Mediacom officials say they have offered to put 2 gigabit service throughout the city of Orange Beach if the city will agree to give them $1.2 million, but it’s not something anyone with the city is taking very seriously.
“Not at this time,” Mayor Tony Kennon said.
Mediacom and rival CenturyLink are not exactly favorites with city leaders. When the Alabama Department of Transportation (ALDOT) contractor was ready to start on the long-anticipated Canal Road widening project, neither of those companies had even started moving their lines to make way for the new lane.
“I didn’t realize in the August meeting they were that much in conflict, that they had done nothing,” Councilman Jerry Johnson said. “This past meeting we had the construction crew and all that just came down on them. They had done nothing. They were sent a letter in January saying the facilities had to be relocated by Aug. 31. And they are the only two that have done nothing.”
Both have since said they would start moving lines and work ahead of crews working on drainage and other infrastructure for the Canal Road project.
“We are focused on completing project priorities, while coordinating with ALDOT’s road-expansion contractor,” CenturyLink spokesperson Mike Baker said in an email to Lagniappe. “CenturyLink expects to stay ahead of the contractor as we relocate our fiber-optic and copper cables, so as not to inhibit the contractor’s progress on the road.”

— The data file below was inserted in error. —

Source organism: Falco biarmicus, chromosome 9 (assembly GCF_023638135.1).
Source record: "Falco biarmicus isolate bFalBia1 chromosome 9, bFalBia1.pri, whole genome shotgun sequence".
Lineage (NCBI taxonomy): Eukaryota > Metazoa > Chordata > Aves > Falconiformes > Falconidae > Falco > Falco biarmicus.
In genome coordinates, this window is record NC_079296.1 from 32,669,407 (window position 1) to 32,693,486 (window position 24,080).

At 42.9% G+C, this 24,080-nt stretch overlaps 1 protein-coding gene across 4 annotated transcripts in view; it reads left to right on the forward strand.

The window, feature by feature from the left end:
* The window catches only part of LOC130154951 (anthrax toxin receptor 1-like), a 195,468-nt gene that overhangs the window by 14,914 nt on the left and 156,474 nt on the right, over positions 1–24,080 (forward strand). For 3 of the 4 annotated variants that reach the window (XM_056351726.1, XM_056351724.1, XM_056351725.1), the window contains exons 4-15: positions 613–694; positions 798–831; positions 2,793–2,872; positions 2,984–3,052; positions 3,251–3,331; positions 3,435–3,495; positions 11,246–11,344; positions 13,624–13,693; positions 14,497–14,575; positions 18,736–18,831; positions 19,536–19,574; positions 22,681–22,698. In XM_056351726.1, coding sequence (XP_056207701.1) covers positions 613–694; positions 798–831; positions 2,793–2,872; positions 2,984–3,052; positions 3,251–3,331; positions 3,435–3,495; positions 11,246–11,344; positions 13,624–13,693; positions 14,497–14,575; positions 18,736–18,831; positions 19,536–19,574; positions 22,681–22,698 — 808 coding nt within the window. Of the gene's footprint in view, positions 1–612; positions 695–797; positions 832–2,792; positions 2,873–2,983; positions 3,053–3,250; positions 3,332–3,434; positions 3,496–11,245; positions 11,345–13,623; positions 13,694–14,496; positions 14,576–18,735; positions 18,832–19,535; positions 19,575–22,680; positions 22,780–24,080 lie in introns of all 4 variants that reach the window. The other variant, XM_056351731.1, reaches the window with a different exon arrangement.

Recently, the city agreed to pay hometown company Island Fiber $350,000 to hire crews to expand service there, and will give the company $1,000 for the first 1,200 customers signed up for the service. That adds up to $1.2 million for the hookups.
“We didn’t realize the city was in the business of granting money,” Mediacom Vice President, Government and Public Relations, Tom Larsen said. “Not many cities are, so it was somewhat of a surprise to us.”
He forwarded a letter to the city making the offer which read, in part:
“If you’re willing to consider it, we’d be willing to upgrade our entire system in Orange Beach and next year launch a 2-gigabit-by-2-gigabit symmetrical service to every home and business in the city for the same $1.2 million grant that they are offering to Island Fiber.”
Johnson, head of the city’s telecommunications committee, is not alone in his skepticism about the offer and Mediacom itself.
“His letter, in my opinion, is a lot of smoke,” Johnson said. “There wasn’t a lot of fire there because they say they are providing gigabit service right now and they’re not. There’s no way they can provide it over a copper line and they don’t have fiber to the home. In his letter, he says they’re already talking 10 gigabits. I said you may be talking 10 gigabits in Atlanta or Denver or somewhere like that, but it’s not down here because you ain’t got the infrastructure down here.”
Johnson said he saw nothing in the letter to dissuade the city from continuing its partnership with Island Fiber, which is currently putting in lines at the east end of Canal Road with an eye on the large Bear Point neighborhood.
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